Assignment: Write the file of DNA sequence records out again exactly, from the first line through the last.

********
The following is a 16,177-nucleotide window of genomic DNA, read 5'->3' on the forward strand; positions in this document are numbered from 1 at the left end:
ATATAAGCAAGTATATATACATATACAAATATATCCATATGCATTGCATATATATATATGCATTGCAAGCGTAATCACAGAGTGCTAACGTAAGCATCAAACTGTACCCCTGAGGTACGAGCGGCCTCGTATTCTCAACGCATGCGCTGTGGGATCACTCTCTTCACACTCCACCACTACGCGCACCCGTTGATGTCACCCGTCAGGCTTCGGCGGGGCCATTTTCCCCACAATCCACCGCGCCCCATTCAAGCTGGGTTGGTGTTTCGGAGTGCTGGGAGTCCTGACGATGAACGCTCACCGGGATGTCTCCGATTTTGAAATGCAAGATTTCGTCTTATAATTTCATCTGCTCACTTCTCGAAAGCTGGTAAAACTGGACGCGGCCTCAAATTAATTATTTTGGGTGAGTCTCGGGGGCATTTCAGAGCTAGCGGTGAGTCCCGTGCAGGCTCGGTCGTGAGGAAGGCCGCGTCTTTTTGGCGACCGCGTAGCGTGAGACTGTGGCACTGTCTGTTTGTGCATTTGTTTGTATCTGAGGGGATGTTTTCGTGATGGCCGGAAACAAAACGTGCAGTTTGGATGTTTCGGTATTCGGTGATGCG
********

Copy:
The following is a 16,177-nucleotide window of genomic DNA, read 5'->3' on the forward strand; positions in this document are numbered from 1 at the left end:
ATATAAGCAAGTATATATACATATACAAATATATCCATATGCATTGCATATATATATATGCATTGCAAGCGTAATCACAGAGTGCTAACGTAAGCATCAAACTGTACCCCTGAGGTACGAGCGGCCTCGTATTCTCAACGCATGCGCTGTGGGATCACTCTCTTCACACTCCACCACTACGCGCACCCGTTGATGTCACCCGTCAGGCTTCGGCGGGGCCATTTTCCCCACAATCCACCGCGCCCCATTCAAGCTGGGTTGGTGTTTCGGAGTGCTGGGAGTCCTGACGATGAACGCTCACCGGGATGTCTCCGATTTTGAAATGCAAGATTTCGTCTTATAATTTCATCTGCTCACTTCTCGAAAGCTGGTAAAACTGGACGCGGCCTCAAATTAATTATTTTGGGTGAGTCTCGGGGGCATTTCAGAGCTAGCGGTGAGTCCCGTGCAGGCTCGGTCGTGAGGAAGGCCGCGTCTTTTTGGCGACCGCGTAGCGTGAGACTGTGGCACTGTCTGTTTGTGCATTTGTTTGTATCTGAGGGGATGTTTTCGTGATGGCCGGAAACAAAACGTGCAGTTTGGATGTTTCGGTATTCGGTGATGCG